Maggie Pinker, a round-faced woman with rosy cheeks and curly brown hair, has a serious case of kleptomania. She says she can’t help it whenever she’s caught stealing. Items of note she has absconded with are a pizza from the grocery store (tucked inside her coat, no less!) and the Canadian flag from outside the post office, which she turned into a bedsheet. She also enjoys making off with flowers and other items left in front of headstones down at the cemetery. When Maggie isn’t stealing, she can be found hanging out on the front porch of her boyfriend, a sixty-year-old trucker named Moses Mackenzie. Moses, a rail-thin man who loves fine wine and poetry, got the trucking job so he can stay away from Graves Grove as often as possible. Or did he get the job to stay away from Maggie?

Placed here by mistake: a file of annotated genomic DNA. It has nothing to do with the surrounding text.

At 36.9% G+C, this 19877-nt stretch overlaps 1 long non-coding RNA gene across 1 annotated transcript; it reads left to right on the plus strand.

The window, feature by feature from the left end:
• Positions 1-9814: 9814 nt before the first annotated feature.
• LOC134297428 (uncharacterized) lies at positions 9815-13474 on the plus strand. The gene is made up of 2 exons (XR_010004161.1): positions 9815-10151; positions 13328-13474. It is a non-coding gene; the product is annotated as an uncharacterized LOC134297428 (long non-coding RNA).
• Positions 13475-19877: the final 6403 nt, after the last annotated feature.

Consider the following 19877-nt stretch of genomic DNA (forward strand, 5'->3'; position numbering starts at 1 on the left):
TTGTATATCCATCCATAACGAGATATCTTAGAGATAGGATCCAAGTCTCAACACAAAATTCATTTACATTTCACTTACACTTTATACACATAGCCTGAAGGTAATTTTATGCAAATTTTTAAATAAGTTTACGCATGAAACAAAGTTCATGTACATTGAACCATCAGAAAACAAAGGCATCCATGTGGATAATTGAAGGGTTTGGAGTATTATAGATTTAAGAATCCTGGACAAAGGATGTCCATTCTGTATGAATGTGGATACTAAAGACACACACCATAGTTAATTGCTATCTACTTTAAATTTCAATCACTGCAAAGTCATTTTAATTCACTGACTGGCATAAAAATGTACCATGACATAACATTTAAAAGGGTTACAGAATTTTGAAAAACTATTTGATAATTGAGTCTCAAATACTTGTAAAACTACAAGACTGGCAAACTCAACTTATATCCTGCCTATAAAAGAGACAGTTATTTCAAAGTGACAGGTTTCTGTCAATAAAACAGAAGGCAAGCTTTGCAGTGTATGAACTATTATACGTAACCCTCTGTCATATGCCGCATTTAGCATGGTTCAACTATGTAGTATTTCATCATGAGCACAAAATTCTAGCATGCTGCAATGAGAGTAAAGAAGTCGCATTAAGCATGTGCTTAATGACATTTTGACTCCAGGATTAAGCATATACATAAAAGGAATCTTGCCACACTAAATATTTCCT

If your story is set in the late 2010s, Maggie will be in her late fifties and Moses will be in his early sixties. (Update: Maggie’s story has already been written.)
The Sinister Sycamore of Graves Grove
Planted as a symbol of rebirth by the eccentric town founder, Samuel Graves, there was more beneath the twisted roots of this old tree than anyone dared suspect. The townsfolk often liked to meet beneath the tree to discuss important affairs, aka town gossip. Couples chose it as a clandestine meeting spot for their secret make-out sessions. Families often chose to picnic in the shade of its expansive canopy. Children were naturally drawn to it--most imagined they just enjoyed climbing on its twisting tangle of limbs. More than one child had vanished without a trace... last seen crawling through the Sycamore's twisted root formations. The town mutt Copper dared not lift leg upon it.
Was it just a revered symbol of the town's history? A "birthmark" upon the landscape? Or was it much, much more? Only one person really knew the truth, and he was long dead. Buried, in fact, beneath the tree... just like his darkest secrets.